This autonomy, which is similar to that of independent schools, is a significant factor to many parents. After 1994, superintendent Emery Dosdall of Edmonton Public Schools Board (EPSB) began encouraging communities that were seeking to open charter schools to instead form alternative schools, possibly as a way of keeping per-pupil funding within government-run schools. (Dosdall’s campaign was aided by the fact that, at the time, the Education Act required aspiring charter boards first to seek to form an alternative school and could request a charter only if the public district declined their application.) Although there was a surge in alternative schools as a result of this effort, some groups still chose charters because of how highly they prized the autonomy that came with them. The fact that the Aurora Academic Charter School, which operates on traditional education principles, was formed after the seemingly similar Cogito alternative school was already available “demonstrates that certain parents preferred charter schools even if a similar public program was being offered. To this small group, the autonomy of charter schools from public school boards was just as important as in-class pedagogy and instructional modes.”10 We will later see that some faith-based independent schools have declined to become alternative programs for the same reason.

In exchange for this autonomy, charter schools accept an additional level of accountability.11 Charters run for up to five years, at which point the minister measures whether students can be observed to have an “improved acquisition, in some measurable way,” of the “knowledge, skills and attitudes” that the charter extols.12 If this achievement is not evident, the charter is not renewed and the school comes to an end. Two charter schools in Alberta have folded, showing that this review process is not a mere formality.13

The experience of Alberta’s charter schools has not borne out any worries that they foster social or economic elitism. Although some charter schools, as we have acknowledged, are oriented toward academically stronger students, we can also observe charter schools dedicated to helping youths whose education has previously been interrupted (Boyle Street Education Center), to teaching English as a second language, particularly to recent immigrants (Almadina Language Charter Academy), to preserving traditional Indigenous teachings (Mother Earth’s Children’s Charter School), to supporting underachieving students (Centre for Academic and Personal Excellence), and to fostering a strong sense of self and understanding of gender issues in girls (Calgary Girls’ School).

Despite this, concerns that charter schools were a vehicle for privatizing education led the Progressive Conservative government that introduced them to place several constraints on their formation. In 2002, Bosetti and O’Reilly could accurately assert that “the Alberta charter school law is more restrictive than expansive in nature.”14 This has become less accurate under the United Conservative Party’s leadership. In the past, only fifteen charter schools were allowed to operate in Alberta at a time,15 but this cap was dropped in 2019 upon the passage of Bill 8. Further, as we have acknowledged, s. 24(2) of the Education Act formerly mandated that a request to open a charter school could be submitted to the education minister only after it had first been (unsuccessfully) pitched as an alternative program, which effectively gave priority to government-run schools; this is no longer the case after Bill 15. Finally, Bill 15 has also amended s. 25(1)(a) to add “vocation-based education” as a possible focus for charter schools. Yet the restriction on religion remains intact. Contra McGowan, the UCP government’s fondness for charter schools seems to be based on capitalistic rather than faith-based motivations.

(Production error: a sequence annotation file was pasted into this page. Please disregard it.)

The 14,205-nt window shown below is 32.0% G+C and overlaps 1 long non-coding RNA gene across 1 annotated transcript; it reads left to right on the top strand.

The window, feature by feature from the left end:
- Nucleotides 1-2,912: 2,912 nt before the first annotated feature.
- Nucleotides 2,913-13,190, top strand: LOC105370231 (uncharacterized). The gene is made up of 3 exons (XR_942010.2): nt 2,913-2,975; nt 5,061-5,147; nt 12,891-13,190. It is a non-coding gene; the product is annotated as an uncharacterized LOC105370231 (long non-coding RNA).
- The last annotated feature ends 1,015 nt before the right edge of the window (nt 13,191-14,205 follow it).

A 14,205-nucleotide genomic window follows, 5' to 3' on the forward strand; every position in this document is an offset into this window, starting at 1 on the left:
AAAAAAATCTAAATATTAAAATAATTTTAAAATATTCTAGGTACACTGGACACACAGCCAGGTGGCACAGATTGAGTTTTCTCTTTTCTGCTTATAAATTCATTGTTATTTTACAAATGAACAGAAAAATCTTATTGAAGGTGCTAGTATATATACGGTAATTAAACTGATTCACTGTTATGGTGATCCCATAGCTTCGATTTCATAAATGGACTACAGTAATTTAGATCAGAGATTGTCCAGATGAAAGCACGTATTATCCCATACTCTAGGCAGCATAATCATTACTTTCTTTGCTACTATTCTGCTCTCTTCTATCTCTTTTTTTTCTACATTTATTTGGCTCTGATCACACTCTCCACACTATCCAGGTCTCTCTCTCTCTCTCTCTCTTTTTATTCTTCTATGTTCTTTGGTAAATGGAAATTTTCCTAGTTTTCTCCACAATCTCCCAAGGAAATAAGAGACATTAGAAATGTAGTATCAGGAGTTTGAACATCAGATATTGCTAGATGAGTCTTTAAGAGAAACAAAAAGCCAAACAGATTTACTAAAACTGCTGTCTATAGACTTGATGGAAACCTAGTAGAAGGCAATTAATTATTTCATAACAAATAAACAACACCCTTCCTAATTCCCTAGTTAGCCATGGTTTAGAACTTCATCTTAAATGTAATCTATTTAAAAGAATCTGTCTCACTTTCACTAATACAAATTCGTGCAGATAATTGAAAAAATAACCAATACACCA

If we consider the requirements laid down for charter schools, it is not obvious how explicit religiosity would be inconsistent with any of them. Section 25 of the Education Act states that in addition to providing programming that is not already offered by a public board (a requirement that needs to be understood in the light of the fact that the Aurora school was permitted even though public Cogito schools already existed), a charter school must have “the potential to improve student learning outcomes,” should demonstrate “collaboration or engagement with a post-secondary institution or a school division,” and should have “the potential to provide improvements to the education system as a whole and to enhance education research and innovation in Alberta.” All of these are easily compatible with religiously based education.